Distillery hosts music, tours, tastings
By Alison Rooney
If the sight of a large orange snake crawling along a garage door makes you think you’ve had one too many, what’s inside will give you the opportunity.
The snake is decorative and adorns the entrance of Denning’s Point Distillery on Chestnut Street in Beacon, just off Main. The distillery produces six spirits — Beacon Apple Brandy, Beacon Bourbon, Beacon Whiskey, Maid of the Mountain, Great 9 Gin and Viskill Vodka — and also hosts music jams, parties and events.
The operation celebrated its third anniversary on Labor Day, and each Friday, Saturday and Sunday open its doors for tastings. Founders and partners Karl Johnson and Susan Keramedjian lead tours on Saturday afternoons.
The distillery came about after the passage in 2014 of the Craft New York Act, which offered financial incentives and other benefits to distilleries located on a farm, or where the liquor is made primarily from farm and food products.
The act piqued the interest of Johnson, who grew up on a 6,000-acre farm in Minnesota and, after studying chemical engineering (his first job was developing rocket fuel) had been a distiller for 25 years.
The couple began by looking at farms but realized how difficult it would be to entice customers to an isolated location. While scouting Beacon, they found the perfect spot, a former auto garage.
“The city of Beacon was incredibly supportive, even fast-tracked it,” says Keramedjian, whose background is in corporate marketing and design.
The state program requires distilleries to buy 75 percent of their grains from New York farmers; Keramedjian says Denning’s Point sources nearly everything in its products, except for the botanicals, from within the state.
“We get our malted barley — 16,000 pounds each week — mostly from around 50 miles from here,” she says. “We mill the grain using mainly equipment reclaimed from other industry uses. We’re into bootstrapping and try not to buy new.”
Each of the spirits and label designs have connections to the history and agricultural abundance of the Hudson Valley, she says. For example, the sash-like splash of blue across the Viskill Vodka label was inspired by the sashes worn by Army officers once stationed nearby. Great 9 was the name of the original patent for the Dutchess County land grant (and there are nine botanicals in the recipe).
The distillery has been named the best in the Hudson Valley for three years running by Hudson Valley Magazine, not insignificant as there are about 15 distilleries in the region. It also has won three silver awards at the San Francisco World Spirits Awards — for its bourbon, gin and Maid of the Mountain, a wheat-based spirit infused with wild herbs and honey.
During a tour, Keramedjian describes the distillation process. A homemade “relay box” allows the process to be controlled from an iPhone, she says.
“The grains are milled in a roller mill reclaimed from a horse farm,” she says. “It is mixed with hot water and barley malt, then mashed, turning into sort of a gelatinous oatmeal.” After cooking the mash, the contents are cooled and the couple’s proprietary yeast is added. It is then pumped into fermenting tanks, where it remains for about five days.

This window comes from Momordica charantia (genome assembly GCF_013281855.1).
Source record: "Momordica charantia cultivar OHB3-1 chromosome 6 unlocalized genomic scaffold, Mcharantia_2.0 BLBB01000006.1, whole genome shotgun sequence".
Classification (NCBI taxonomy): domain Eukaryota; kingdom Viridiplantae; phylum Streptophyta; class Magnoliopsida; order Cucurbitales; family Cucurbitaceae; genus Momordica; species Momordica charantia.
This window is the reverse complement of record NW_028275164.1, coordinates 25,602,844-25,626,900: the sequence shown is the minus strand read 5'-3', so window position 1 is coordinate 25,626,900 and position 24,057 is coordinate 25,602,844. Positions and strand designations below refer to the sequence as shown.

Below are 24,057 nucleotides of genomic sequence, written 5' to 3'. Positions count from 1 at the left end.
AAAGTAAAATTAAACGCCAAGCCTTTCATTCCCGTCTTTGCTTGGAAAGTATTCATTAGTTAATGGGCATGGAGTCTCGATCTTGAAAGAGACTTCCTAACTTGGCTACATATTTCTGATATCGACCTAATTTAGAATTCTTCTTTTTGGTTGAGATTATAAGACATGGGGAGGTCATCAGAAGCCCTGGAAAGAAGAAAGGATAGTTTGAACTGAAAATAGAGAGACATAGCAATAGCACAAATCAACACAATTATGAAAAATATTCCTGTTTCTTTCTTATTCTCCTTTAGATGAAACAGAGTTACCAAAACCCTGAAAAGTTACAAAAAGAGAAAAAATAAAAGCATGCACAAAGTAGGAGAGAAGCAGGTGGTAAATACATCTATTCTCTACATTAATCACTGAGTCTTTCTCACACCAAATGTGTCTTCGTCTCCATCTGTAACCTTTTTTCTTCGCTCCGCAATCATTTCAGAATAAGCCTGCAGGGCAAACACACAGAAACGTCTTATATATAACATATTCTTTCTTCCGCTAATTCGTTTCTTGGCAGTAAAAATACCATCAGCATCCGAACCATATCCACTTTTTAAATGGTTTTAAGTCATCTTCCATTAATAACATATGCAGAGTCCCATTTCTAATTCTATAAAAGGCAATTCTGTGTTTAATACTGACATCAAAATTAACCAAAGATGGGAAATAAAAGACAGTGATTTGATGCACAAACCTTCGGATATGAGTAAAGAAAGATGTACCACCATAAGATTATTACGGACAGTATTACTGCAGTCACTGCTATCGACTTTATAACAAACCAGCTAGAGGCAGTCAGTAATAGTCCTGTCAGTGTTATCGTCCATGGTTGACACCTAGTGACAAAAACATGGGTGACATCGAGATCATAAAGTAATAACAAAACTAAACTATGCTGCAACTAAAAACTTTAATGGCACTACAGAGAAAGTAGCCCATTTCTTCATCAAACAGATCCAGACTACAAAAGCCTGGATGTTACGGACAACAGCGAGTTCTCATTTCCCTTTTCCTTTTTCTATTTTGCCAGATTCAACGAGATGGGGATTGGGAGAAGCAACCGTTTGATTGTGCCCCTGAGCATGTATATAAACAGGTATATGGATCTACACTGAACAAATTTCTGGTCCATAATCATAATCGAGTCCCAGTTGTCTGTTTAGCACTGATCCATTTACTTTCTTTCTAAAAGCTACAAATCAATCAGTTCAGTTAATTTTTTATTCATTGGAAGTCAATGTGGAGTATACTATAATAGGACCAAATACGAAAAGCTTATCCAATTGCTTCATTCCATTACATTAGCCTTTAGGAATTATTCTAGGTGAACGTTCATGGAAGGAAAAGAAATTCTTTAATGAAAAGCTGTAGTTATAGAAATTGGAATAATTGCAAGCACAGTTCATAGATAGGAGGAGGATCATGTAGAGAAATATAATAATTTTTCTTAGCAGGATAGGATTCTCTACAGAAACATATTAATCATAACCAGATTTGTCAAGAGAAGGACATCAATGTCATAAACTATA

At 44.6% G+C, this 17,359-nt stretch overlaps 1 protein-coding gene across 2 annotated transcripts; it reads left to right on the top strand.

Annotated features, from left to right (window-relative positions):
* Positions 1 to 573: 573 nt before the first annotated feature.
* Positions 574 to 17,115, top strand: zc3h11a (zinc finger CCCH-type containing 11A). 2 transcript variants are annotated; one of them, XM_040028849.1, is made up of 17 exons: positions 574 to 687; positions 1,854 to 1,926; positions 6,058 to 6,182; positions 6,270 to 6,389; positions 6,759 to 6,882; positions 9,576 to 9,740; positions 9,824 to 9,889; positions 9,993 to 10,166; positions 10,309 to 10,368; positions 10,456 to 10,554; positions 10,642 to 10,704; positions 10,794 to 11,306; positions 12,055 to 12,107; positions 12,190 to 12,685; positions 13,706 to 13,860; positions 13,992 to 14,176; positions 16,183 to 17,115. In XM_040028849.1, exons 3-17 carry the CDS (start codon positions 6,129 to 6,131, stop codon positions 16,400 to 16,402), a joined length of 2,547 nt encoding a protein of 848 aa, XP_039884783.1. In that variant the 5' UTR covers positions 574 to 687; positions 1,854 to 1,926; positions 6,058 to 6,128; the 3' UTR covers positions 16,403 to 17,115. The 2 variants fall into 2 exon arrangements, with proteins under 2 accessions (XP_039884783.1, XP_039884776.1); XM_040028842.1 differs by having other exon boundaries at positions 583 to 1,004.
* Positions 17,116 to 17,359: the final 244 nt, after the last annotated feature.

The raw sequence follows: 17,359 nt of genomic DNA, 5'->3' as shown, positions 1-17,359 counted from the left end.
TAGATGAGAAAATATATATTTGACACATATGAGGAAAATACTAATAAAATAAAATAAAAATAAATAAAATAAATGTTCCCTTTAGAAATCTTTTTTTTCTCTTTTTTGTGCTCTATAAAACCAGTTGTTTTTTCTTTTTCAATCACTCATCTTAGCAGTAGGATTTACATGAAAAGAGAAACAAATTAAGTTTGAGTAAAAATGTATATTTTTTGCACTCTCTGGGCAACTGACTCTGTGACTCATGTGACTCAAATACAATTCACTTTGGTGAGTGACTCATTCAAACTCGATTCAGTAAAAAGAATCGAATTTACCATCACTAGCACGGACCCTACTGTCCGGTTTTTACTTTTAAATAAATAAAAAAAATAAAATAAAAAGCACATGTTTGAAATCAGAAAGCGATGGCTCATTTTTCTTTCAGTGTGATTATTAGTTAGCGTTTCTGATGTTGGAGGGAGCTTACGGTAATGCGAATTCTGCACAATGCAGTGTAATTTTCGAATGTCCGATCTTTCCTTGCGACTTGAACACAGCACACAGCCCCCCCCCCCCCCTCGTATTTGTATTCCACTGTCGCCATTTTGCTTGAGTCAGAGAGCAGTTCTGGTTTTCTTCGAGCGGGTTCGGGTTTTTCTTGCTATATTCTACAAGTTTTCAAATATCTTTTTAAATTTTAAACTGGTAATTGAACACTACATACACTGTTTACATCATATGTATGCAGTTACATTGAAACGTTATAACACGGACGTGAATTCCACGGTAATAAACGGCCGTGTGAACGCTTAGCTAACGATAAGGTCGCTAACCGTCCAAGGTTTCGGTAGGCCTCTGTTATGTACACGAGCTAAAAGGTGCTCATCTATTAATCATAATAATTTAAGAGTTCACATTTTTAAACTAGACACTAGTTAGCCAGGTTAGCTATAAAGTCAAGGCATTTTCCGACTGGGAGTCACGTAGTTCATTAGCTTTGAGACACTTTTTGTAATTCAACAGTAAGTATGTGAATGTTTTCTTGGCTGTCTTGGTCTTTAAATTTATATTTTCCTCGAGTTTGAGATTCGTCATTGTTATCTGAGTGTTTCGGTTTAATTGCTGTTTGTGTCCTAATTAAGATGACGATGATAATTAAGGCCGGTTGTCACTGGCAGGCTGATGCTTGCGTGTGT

There are many explanations of how the word proof originated to describe the potency of alcohol, but according to lore, farmers who made whiskey often watered down their product. Suspicious buyers came up with a test in which the whiskey was mixed with gunpowder and lit. If the gunpowder exploded, the liquor had no water in it and it was “proofed.” Today, in the U.S., divide the proof by half to get the percentage of alcohol in the bottle. “We have to be very, very, accurate,” Keramedjian says.
After fermentation, the mash is pumped to a 250-gallon, custom-made still. It all then goes into a blending tank, and an app calculates how many pounds of water are needed to bring it, for example, from 115 proof to 110 proof.
The barrels are made from charred American oak by a cooperage in the Adirondacks. They’re filled with water first, which gets the wood to swell. Once filled, they are aged for years in a Newburgh warehouse.
“Fluctuation in temperature draws spirits in and out of the wood, which is what creates the flavors,” Keramedjian explains. “When the time comes, barrels are returned to the distillery for bottling, which is done by hand. The bottles are corked, given tear-tapes and labels and go inside case boxes, which then go out on pallets,” with some reserved for the tasting room and distillery sales.
Denning’s Point produces about 5,000 cases annually, she says, which are distributed to New York, Connecticut, Massachusetts, Maryland and Georgia, as well as Washington, D.C. “With bills to pay while sitting in barrels, unaged spirits pay the bills, while the others age,” Keramedjian explains. “Anything with color is aged in a barrel.”
The distillery also hosts live music. On Second Saturday, from 4 to 7 p.m., it opens the doors for a Bourbon ‘n Blues Open Jam Session for any musician who wants to use its backline of Mapex drums, Zildjian cymbals, Hammond organ, Peavey and Fender amps — plus free popcorn. In addition, they’ve hosted films for Story Screen, bachelor/bachelorette parties, charity events and a few weddings. On Nov. 4, it will host a chili festival. “Just turn up with your crockpot three-quarters full,” says Keramedjian.
Denning’s Point Distillery, at 10 N. Chestnut St., is open for tastings from 2 to 8 p.m. on Friday and 2 to 6 p.m. on Sunday. Half-hour tours, followed by a tasting, are conducted on Saturday, usually at 2:30, 3:30 and 4:30 p.m. The cost is $5 per person. See denningspointdistillery.com or call 845-476-8413.Did you find this article useful or informative? Please consider a donation to support our work. Even $5 a month would be terrific. We are able to provide this website and our weekly print paper free to the community because of readers like you.